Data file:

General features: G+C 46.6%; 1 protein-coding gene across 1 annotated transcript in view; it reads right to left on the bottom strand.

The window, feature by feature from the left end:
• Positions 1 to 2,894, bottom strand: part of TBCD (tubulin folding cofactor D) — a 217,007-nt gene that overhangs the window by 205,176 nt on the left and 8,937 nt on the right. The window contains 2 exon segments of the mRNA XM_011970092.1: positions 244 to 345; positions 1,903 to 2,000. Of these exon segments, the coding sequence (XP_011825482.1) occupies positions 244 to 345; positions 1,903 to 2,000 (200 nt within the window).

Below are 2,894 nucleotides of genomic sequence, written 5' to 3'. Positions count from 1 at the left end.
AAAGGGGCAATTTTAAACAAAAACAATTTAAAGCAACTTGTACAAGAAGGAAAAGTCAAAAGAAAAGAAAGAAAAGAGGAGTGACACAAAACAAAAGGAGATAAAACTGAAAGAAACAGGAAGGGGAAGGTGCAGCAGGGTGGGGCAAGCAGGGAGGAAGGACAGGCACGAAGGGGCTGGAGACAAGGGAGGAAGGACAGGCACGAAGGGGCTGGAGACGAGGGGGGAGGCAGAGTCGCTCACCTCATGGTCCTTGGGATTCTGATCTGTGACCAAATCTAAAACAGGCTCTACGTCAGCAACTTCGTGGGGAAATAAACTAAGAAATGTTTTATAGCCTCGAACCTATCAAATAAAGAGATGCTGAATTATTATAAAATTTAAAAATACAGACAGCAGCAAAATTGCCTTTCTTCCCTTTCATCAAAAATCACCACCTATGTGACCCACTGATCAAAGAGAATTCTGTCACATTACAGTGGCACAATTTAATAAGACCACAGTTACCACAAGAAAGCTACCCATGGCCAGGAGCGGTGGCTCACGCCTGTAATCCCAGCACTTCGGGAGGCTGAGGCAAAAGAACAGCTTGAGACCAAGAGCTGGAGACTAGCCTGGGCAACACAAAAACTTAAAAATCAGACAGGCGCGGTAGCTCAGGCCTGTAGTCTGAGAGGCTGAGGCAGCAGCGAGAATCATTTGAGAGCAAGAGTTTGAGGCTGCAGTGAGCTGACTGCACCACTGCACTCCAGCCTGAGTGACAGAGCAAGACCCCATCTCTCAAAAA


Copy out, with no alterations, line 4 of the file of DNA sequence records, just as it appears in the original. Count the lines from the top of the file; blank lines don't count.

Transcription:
Below are 2,894 nucleotides of genomic sequence, written 5' to 3'. Positions count from 1 at the left end.